The teat canal is the primary physical and chemical barrier to invasion of mastitis pathogens into the udder.

The smooth muscles surrounding the teat duct should becontracted and the teat canal tightly closed between milkings to avoid bacterial passage from the teat orifice into the interior of the gland. A teat-end in good condition is an important resistance factor to bacterial colonization of the mammary gland.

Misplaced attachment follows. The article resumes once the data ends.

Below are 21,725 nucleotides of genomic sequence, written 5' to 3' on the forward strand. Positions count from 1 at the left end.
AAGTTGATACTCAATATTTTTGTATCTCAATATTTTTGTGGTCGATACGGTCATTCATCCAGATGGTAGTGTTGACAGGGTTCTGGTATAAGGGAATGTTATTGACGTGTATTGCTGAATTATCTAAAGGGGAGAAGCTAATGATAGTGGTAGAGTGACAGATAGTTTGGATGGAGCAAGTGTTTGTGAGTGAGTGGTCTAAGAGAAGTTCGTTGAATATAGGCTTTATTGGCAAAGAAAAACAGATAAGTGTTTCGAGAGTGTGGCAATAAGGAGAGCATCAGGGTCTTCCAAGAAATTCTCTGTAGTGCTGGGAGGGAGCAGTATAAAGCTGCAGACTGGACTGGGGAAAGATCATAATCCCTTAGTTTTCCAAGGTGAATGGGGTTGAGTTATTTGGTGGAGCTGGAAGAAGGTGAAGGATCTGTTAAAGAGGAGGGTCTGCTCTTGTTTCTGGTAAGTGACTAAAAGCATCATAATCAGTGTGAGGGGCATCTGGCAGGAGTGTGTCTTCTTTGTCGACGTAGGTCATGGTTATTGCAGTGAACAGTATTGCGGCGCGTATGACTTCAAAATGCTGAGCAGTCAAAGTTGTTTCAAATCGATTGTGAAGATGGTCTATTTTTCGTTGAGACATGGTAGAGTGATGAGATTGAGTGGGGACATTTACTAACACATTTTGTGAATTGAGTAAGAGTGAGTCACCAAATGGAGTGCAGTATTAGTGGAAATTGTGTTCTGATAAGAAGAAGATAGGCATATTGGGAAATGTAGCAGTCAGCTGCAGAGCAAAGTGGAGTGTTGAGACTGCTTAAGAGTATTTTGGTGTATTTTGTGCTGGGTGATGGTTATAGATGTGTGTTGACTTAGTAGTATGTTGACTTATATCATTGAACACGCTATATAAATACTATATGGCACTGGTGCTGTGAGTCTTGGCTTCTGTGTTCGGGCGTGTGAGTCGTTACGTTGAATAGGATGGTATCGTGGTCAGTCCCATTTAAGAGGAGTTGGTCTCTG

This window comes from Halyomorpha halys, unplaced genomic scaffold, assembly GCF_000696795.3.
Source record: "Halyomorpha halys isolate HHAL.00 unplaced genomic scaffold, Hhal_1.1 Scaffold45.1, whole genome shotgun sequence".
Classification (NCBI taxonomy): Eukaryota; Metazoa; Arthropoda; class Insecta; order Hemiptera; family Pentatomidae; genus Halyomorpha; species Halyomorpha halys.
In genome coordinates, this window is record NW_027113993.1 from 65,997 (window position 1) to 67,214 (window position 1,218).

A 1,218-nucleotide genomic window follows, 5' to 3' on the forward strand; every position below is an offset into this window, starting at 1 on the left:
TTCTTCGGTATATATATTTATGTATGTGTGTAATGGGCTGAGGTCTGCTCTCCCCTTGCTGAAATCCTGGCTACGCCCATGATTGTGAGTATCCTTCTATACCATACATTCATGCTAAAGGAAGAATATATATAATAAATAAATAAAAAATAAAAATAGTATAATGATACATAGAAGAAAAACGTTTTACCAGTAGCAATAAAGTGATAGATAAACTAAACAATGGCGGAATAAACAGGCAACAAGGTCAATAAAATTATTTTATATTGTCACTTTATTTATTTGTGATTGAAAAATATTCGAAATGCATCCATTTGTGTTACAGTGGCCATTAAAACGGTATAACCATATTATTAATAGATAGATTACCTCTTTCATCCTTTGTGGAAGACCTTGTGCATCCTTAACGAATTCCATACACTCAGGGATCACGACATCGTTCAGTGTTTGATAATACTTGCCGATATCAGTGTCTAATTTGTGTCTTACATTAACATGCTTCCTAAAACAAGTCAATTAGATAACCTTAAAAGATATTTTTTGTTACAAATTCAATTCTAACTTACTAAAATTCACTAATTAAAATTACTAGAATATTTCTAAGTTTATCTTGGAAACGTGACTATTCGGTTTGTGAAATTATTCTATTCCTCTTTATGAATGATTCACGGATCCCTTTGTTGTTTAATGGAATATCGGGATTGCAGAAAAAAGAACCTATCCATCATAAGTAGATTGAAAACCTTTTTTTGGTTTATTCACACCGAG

Teat skin condition is also a main point of a mastitis control strategy. Chapped and cracked teats are a perfect environment for bacteria to develop: warmth, humidity and food are available and Staphylococcus aureus or Streptococcus agalactiae like to colonize these places. Thus, the quarter easily gets contaminated: directly (propagation of the germs) or indirectly (via milking machine contamination).

What's the score for your cows? Find it out with the teat condition test!